Struts are one of the suspension components that make it possible for your car to have a comfortable ride and good handling. But not everyone realizes that they must also check their car struts frequently.
When your shocks and struts go bad, you’ll feel it. Do you ever ask yourself how long can you drive with bad struts? But how bad can it be to let you drive around with bad struts or shocks? How unsafe is it for you and your family? Let’s find out.
- Driving with bad struts
- How do struts work?
- How long can you drive with bad struts?
- How to tell if struts are bad while driving?
- Can I get an alignment with bad struts?
Driving with bad struts
Usually, struts should last about 50,000 miles (80,000 kilometers) or more, depending on how well you care for them. However, if you drive over uneven roads all day long, this could shorten their lifespan significantly.
Can you still drive with bad struts? It usually depends on how bad the struts are. If it is weak or not fully controlling the spring, you can still drive, but it may cause uneven tire wear.
If the struts are blown and completely lost in dampening, they should not be driven because it affects handling. Bent struts should also not be driven because it severely affects handling. A car with broken struts is not safe to be driven.
How do struts work?
Struts are a component of your car’s suspension system. The strut keeps your tires in contact with the road surface. It also provides structural support by connecting the upper strut bearing to the lower ball joint.
The struts on your car move as your tires turn, providing a smooth ride and keeping your tires in contact with the road surface. Without struts, you would experience a lot of bouncing and bumpiness while driving.
Struts also act as a dampening device, helping absorb vibrations transferred through the chassis. Strut failure can cause poor handling, excessive tire wear, and blowouts, which can lead to an accident or rollover accident if not addressed quickly by an auto mechanic.
How long can you drive with bad struts?
Depending on your struts condition, you can drive indefinitely, but it is dangerous because it will impact your handling. Bad struts could also cause uneven tire wear or damage other suspension components like ball joints, tie rods, and control arms.
How to tell if struts are bad while driving?
You may not notice the problem of driving a car with bad struts. It’s only when you take the car for a test drive and have another person give it a once-over that you realize something is wrong.
Here are some of the most common signs that your car’s struts are on their way out:
Instability at highway speeds
A car with bad struts will feel like it rolls around on its wheels when you hit 70 mph or more. The vehicle may also vibrate more than usual while traveling at high speed.
Car tips on one side
If one side of your car drops lower when you take a turn, it could be due to poor shock absorbers, worn springs, or both! An experienced mechanic can tell by looking at your tires and suspension parts whether they need replacing or rebuilding before they fail.
The front end dives when braking.
If your front end suddenly drops when you apply the brakes at high speeds, this could be another symptom of worn shock absorbers or springs.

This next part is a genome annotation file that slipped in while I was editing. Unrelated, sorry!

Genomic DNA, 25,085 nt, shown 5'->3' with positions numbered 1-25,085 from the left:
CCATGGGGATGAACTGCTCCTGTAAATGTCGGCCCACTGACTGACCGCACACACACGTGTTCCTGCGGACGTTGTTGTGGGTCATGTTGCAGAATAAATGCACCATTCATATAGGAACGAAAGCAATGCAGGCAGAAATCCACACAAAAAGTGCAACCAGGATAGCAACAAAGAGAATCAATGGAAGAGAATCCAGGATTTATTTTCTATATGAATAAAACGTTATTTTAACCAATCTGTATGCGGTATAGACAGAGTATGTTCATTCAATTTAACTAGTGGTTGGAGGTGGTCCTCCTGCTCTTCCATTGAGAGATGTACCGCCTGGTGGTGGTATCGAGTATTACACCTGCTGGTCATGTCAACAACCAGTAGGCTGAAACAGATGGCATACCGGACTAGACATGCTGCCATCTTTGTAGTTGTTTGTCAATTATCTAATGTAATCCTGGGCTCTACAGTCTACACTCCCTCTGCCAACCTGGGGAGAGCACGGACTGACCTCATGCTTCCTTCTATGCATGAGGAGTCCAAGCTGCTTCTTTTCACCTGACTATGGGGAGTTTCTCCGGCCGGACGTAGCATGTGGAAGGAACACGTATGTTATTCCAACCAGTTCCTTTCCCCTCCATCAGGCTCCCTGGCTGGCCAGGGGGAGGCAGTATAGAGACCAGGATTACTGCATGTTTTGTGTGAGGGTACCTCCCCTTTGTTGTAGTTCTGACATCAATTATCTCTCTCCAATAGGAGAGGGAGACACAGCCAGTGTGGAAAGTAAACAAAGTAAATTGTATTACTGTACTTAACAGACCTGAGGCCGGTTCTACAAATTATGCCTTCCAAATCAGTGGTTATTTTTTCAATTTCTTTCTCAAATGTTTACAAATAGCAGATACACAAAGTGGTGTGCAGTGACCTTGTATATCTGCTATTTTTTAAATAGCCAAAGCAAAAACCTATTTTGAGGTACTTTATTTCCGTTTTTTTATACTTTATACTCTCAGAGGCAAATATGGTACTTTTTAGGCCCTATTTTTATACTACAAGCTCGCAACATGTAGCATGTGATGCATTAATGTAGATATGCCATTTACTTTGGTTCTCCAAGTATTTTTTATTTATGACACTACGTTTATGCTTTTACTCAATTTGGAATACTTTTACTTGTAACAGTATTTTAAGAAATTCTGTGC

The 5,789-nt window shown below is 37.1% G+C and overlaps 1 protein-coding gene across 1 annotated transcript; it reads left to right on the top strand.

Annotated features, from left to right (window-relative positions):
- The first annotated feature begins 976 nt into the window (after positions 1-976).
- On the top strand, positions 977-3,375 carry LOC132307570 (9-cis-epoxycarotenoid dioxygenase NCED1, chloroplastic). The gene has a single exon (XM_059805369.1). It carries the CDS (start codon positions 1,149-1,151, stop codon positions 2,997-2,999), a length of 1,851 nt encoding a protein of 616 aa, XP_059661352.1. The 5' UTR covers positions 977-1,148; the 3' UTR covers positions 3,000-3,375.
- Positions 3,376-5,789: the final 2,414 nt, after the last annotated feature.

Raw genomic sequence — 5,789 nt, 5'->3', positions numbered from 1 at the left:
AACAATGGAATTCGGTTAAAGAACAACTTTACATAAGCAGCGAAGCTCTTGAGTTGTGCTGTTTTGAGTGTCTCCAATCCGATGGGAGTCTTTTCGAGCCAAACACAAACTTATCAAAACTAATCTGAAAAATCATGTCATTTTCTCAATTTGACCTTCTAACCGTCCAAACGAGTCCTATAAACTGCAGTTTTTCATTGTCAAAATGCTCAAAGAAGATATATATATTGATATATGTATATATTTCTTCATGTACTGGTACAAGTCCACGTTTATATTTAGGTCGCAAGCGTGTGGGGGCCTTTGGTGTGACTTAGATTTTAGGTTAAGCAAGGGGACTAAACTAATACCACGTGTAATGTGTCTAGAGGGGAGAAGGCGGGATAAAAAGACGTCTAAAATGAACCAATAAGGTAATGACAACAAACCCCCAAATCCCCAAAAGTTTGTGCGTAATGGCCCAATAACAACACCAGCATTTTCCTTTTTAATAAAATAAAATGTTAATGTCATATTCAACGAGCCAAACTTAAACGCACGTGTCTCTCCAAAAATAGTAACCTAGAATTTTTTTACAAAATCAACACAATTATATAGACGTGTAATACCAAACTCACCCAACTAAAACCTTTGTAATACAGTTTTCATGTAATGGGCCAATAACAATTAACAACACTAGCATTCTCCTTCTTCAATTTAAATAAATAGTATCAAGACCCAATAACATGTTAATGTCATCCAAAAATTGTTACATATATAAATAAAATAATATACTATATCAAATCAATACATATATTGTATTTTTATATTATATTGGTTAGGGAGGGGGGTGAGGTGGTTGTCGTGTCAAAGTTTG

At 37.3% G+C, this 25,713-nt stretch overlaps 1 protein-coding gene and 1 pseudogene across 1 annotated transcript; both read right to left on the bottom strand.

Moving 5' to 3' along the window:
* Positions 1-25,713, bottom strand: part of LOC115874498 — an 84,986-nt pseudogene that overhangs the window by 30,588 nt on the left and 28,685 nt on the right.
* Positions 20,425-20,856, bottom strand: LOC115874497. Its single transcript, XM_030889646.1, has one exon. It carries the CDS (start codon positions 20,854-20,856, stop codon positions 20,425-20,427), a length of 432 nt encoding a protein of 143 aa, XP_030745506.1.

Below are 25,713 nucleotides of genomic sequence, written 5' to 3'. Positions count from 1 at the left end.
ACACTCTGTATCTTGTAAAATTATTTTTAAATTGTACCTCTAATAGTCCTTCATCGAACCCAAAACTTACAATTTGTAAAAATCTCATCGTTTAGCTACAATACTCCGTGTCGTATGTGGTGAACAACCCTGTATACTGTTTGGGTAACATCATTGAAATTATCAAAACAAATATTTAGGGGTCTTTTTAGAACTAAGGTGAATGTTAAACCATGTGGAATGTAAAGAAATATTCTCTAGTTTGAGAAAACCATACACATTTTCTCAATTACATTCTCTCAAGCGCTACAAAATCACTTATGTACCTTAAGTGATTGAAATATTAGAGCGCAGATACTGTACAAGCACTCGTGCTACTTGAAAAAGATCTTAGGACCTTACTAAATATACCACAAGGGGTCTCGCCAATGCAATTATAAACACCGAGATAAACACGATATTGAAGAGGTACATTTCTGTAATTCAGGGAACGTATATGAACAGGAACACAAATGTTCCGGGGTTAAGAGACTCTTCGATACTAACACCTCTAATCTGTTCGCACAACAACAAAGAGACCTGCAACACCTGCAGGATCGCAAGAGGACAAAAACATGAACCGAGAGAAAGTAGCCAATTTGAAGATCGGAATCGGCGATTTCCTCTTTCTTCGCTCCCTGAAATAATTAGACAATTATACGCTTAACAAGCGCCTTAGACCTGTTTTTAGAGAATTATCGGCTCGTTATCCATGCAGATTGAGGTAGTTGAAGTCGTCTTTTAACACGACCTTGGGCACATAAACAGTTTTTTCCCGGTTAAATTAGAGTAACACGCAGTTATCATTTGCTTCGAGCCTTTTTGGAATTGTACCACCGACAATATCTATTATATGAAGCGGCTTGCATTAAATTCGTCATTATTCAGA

Rear-end squat during acceleration.
The rear end of your car will sink when you accelerate due to faulty struts. This is because the suspension no longer has enough dampening ability to control the rebound effect of the tires.
A sinking rear end could also indicate other problems such as worn or broken springs or worn-out shock absorbers that aren’t supplying enough support.
Tires bouncing excessively.
Bad struts will bounce the vehicle excessively when it comes to a stop, especially if you’re driving on uneven roads or potholed streets. This is because the shocks cannot absorb road bumps and vibrations as well as they should. Hence, they pass all that energy through your chassis and your body into your seat cushions.
Uneven tire wear
If you notice uneven wear patterns in your tires, it could mean a problem with one or more of your struts/shocks/strut mounts/coil springs/wheel bearings/etc. The rubber bushings inside each strut assembly can deteriorate over time due to UV damage and exposure.
Bad struts noise
If you hear a rattling, clunking, or squeaking sound when you go over bumps, it could be that your struts are bad. You may also notice a bouncy feeling in the steering wheel, or the car pulls to one side when you go over bumps.
Can I get an alignment with bad struts?
Generally, you can get an alignment with bad struts. However, the mechanic will keep adjusting until he finds a set of tire specs that works with your car’s current alignment.
So if you get an alignment with bad struts, the mechanic will adjust to compensate for the bad struts.
The best way to fix this is to replace your struts before having an alignment. Then, once you have new struts installed and your tire pressure appropriately adjusted, take it back to the mechanic for an alignment.
If you’re asking yourself, “How long can I drive on bad struts?” remember that the answer will depend on how bad the struts are. If they are only slightly bad, you can still drive your car; however, this may cause uneven tire wear, which is not good.
But going with bad struts can be dangerous, and you risk losing control of your car’s handling is out of balance. Whether it’s time for new struts, it is essential to give them regular checkups continually.
Don’t ignore the condition of your vehicle’s suspension system. Neglecting these systems can lead to accidents because your car is out of control, and you are driving it with no power.